Many of Lamb's essays revolve around imaginative conceits, and the world that Lamb describes is most easily understood through his wild imagination. This plays out in novel fantasies such as the days of the month partying together and a boy eating a pig burnt by a house fire, as well as in the fabrications of something similar to Lamb's own life, such as the made up workers in the South Sea House or his fictive children in "Dream-Children; A Reverie." The innovation that Lamb brought to the essay was this very sense of the imagination, helping expand the form from its philosophical roots.
Class Vs. Class
Lamb is very interested in the distinction between social class and the type of class one exhibits (i.e. how a man comports himself). A trope in these essays is the idea that the rich don't really have any class, that they simply indulge their whims but live life rather insincerely. On the other hand, Lamb often depicts the poor and marginalized as noble people who struggle to enjoy themselves within their modest existence. Look no further than "The Praise of Chimney-Sweepers" to find the type of person Lamb considers noble. A debate on the merits of privilege is central to the essay "Old China."
Lamb himself is a bit of a mischievous writer. For example, he draws his reader into a heart-wrenching story that ends up being little more than a dream, or crafts an elaborate ruse like the one in "The South-Sea House." But we also see him valuing the mischievous, whether that's April Fool's Day in "Rejoicings Upon the New Year's Coming of Age," or Bo-bo in "A Dissertation Upon Roast Pig." Lamb's playful sense shines through all of these essays, as his objective is to keep his reader entertained, just as he himself liked to be (if "Ellistoniana" is any clue).
Skepticism in Religion
A complicated relationship with religion is developed throughout the course of these essays. Lamb clearly has a spiritual side and his own understandings of living life in accord with God, but he frequently takes organized religion and people hypocritically wielding religion to task. A prime example of his ambivalent attitude toward religion comes with "Grace Before Meat," when he laments both the rich people who recite a rote, meaningless grace before yet another sumptuous banquet as well as people who flippantly make a joke about saying grace. What's clear about Lamb is that he has a clear sense of ethics and a strong moral compass, yet disagrees with the way that religion guides other people's ethics and morality.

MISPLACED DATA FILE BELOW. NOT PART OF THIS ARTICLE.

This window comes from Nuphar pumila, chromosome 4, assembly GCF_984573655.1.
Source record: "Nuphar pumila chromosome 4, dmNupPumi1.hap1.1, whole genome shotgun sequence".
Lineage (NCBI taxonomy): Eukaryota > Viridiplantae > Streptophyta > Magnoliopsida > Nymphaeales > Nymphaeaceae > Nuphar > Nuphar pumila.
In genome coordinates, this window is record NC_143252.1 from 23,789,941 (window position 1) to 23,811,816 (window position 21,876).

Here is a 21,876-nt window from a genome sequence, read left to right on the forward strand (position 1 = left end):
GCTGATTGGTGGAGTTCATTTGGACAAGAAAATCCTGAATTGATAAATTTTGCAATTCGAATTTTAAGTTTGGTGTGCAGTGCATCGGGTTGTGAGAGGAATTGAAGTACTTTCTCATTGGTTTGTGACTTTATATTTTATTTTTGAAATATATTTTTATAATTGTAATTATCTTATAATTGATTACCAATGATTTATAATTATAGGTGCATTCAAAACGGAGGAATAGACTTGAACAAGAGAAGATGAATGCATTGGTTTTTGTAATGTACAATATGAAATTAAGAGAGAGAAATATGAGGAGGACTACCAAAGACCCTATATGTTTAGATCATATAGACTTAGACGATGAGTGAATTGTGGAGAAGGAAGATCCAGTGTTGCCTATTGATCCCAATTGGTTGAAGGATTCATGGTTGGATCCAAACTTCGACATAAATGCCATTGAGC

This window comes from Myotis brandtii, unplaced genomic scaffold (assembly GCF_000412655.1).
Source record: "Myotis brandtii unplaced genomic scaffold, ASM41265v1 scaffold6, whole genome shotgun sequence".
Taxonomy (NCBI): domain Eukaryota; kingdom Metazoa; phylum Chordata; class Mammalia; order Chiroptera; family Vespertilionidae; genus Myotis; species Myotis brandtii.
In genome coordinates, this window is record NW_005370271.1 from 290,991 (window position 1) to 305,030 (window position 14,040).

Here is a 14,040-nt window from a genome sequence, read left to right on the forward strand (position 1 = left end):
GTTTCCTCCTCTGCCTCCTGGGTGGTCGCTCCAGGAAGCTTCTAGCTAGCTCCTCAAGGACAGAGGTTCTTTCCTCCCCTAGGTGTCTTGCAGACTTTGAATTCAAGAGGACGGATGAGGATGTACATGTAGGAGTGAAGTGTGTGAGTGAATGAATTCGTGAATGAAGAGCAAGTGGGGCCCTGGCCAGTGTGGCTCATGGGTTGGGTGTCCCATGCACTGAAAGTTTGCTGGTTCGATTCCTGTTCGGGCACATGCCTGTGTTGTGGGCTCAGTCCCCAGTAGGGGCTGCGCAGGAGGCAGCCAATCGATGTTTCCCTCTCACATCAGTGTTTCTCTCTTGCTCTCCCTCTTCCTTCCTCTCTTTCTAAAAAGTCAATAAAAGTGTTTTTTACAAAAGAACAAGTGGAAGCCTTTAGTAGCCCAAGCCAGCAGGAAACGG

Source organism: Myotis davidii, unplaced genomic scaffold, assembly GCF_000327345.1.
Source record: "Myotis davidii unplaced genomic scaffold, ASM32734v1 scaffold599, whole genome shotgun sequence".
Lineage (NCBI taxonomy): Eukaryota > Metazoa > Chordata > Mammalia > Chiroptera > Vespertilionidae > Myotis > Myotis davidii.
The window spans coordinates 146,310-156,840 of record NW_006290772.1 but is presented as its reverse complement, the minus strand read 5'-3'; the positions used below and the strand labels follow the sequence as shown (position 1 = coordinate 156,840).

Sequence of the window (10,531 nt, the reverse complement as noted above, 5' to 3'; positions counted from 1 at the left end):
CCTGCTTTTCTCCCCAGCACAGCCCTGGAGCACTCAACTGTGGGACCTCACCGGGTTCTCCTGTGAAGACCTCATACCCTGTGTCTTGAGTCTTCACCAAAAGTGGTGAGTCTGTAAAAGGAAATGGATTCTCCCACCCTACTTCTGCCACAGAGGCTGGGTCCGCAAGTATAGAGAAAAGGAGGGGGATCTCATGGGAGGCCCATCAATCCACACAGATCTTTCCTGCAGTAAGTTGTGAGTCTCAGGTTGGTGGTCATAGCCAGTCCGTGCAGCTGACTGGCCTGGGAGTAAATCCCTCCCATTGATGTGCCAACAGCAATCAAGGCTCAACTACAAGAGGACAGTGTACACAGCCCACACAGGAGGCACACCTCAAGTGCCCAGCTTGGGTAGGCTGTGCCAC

We know from Lamb's biography that he was particularly close to his sister Mary, and we can glean from these essays that he gave primacy to his family relationships. Whether it's the conversation with Cousin Bridget in "Old China" or the tales told in "Dream-Children; A Reverie," Lamb likes to demonstrate the influence of the people close to him. Yet that sense of kinship is not limited to his family. Rather, it's an attitude that extends to many of the subjects of his essays, be it friends like Elliston and James White, his beloved hero John Milton, or the chimney sweeper who laughs at him for slipping on ice. While Lamb is a proponent of solitary reading, he is constantly advocating for a life lived with others.
While essays are non-fiction, Lamb uses the theme of storytelling to push the boundaries of the form, often dabbling in fiction. For instance, his stories of the tea ceremony depicted on a piece of China and the various pork-related stories in "A Dissertation Upon Roast Pig" serve to conjure fictional histories. There are also the stories he tells of the people he loves, or the stories he relays from friends. In all of these, Lamb expands the typical boundaries of the essay form, creating rich, human, and consummately living prose.
Memory and Nostalgia
Lamb is nothing if not a nostalgist, and so many of his essays are rooted in recalling something from the past. Sometimes this is painful stuff, such as his rejection by his unrequited love Alice. But in the chimney sweepers, Lamb sees something of himself as a boy, and in the story about James White throwing them a banquet, he's fondly remembering both a person and and event that are history. He loves old china specifically because it bears some marks of a past, showing that Lamb's nostalgia is not for a specific time or state of affairs, but more broadly a yearning and affection for past times.
Charles Lamb: Essays Questions and Answers
The Question and Answer section for Charles Lamb: Essays is a great
resource to ask questions, find answers, and discuss the novel.
Together with the cottage (a sorry antediluvian make-shift of a building, you may think it), what was of much more importance, a fine litter of new-farrowed pigs, no less than nine in number, perished.